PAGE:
• Mowgli Girl: Young girl found living with monkeys in northern India

    She is straight out of jungle book. Except that she finds herself in urban Delhi now, in a hospital having to go back from being a human-monkey to a normal human. This young girl grew up with monkeys. She talks in a broken muttering style and is being attended by medical officers.

    The day she came in, she was walking on all fours. Since then the doctors claims they have taught her to walk on two legs. Mowgli Girl is believed to be around 8 to 10 years old.

    Doctors claim girl was gradually shedding her animal-like traits and “becoming human.” She behaved like an animal, running on her arms and legs and eating food off the floor with her mouth, said D.K. Singh, chief medical superintendent of the government-run hospital as per reports.

    Woodcutters reportedly spotted the girl roaming with monkeys, when they alerted the police. ”They said the girl was naked and was very comfortable in the company of monkeys. When they tried to rescue the girl, they were chased away by the monkeys,” the officer said.

    Monkey Girl In India

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    The story strikes incredible similarities with The Jungle Book, Rudyard Kipling’s famous tale of young human boy Mowgli who is raised by wolves and helped by a panther and bear. Mowgli is a boy who has been raised by wolves in the Indian jungle. When the wolves hear that the fierce tiger, Sher Khan, is nearby, they decide to send Mowgli to a local “man tribe”.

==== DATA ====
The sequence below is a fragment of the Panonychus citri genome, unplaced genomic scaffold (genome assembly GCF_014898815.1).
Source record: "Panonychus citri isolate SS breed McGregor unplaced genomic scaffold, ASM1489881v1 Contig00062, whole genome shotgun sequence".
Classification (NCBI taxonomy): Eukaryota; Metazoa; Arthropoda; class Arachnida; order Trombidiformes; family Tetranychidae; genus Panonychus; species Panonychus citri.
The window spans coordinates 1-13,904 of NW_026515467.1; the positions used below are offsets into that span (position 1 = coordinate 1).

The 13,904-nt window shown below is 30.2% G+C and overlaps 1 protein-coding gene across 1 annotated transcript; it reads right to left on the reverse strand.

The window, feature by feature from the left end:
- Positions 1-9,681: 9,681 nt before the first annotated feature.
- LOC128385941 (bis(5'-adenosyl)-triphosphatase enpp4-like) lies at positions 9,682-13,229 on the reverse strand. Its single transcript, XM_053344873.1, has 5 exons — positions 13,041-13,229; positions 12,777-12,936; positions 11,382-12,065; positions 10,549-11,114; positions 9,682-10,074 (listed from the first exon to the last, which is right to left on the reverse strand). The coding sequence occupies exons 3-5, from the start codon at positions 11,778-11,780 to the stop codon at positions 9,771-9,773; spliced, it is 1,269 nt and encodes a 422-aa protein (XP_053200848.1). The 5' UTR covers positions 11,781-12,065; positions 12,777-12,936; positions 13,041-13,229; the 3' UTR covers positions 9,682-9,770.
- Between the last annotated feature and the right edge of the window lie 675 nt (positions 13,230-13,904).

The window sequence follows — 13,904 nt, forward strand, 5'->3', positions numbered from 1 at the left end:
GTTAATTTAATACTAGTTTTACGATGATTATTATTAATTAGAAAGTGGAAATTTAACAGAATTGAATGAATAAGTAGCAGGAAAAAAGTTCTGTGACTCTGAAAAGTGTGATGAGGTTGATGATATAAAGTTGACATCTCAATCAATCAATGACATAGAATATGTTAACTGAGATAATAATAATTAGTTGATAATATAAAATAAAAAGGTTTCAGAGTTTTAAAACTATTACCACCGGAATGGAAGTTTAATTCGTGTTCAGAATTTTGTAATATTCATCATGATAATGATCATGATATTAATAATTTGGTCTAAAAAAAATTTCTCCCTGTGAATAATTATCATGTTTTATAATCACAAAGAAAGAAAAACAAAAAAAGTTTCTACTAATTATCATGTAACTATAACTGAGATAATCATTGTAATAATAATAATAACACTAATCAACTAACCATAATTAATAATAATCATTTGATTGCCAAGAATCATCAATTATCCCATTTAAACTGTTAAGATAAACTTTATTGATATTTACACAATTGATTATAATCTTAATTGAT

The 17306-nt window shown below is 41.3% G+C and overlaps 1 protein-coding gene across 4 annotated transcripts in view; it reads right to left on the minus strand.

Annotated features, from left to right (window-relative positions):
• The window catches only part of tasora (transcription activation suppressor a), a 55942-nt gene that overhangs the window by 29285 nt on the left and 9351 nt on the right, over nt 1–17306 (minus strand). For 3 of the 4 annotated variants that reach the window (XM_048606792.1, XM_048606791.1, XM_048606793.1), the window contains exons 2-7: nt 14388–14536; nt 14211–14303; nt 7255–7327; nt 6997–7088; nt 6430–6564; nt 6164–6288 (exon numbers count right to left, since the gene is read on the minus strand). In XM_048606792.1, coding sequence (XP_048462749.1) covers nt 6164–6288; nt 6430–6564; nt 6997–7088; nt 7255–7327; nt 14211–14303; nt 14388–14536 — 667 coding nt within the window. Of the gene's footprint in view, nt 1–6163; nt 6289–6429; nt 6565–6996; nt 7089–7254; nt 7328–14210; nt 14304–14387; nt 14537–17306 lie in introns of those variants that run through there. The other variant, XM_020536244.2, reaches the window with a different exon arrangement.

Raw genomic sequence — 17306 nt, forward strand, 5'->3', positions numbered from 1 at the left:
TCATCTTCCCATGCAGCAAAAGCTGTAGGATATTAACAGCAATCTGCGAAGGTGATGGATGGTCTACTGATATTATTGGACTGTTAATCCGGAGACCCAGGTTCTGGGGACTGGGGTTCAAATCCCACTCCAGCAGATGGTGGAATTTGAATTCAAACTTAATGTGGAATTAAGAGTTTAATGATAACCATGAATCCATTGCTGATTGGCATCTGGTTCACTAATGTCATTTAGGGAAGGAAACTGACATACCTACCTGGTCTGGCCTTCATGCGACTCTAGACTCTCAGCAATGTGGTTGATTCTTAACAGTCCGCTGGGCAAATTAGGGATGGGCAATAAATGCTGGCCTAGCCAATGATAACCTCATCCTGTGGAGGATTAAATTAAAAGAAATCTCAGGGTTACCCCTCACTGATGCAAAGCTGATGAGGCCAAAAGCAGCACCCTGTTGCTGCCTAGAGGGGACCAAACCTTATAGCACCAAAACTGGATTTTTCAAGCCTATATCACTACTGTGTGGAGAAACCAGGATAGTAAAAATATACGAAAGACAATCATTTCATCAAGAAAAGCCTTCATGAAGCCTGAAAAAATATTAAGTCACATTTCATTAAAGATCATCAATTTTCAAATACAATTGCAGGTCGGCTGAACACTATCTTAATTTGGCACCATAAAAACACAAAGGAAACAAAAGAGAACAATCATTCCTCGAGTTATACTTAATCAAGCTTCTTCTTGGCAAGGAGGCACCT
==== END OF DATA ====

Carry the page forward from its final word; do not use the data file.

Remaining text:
The Indian Mowgli girl was rescued later by a police officer in the Katerniaghat forest range in northern UP. Police are trying to determine how the girl got into the forest and who her parents are.

    The Katerniaghat Forest provides strategic connectivity between tiger habitats of Dudhwa and Kishanpur in India and Nepal. The sanctuary has a mosaic of Sal and Teak forests, lush grasslands, numerous swamps and wetlands. It is home to a number of endangered species including gharial, tiger, rhino, Gangetic dolphin, Swamp deer, Hispid hare, Bengal florican, the White-backed and Long-billed vultures.

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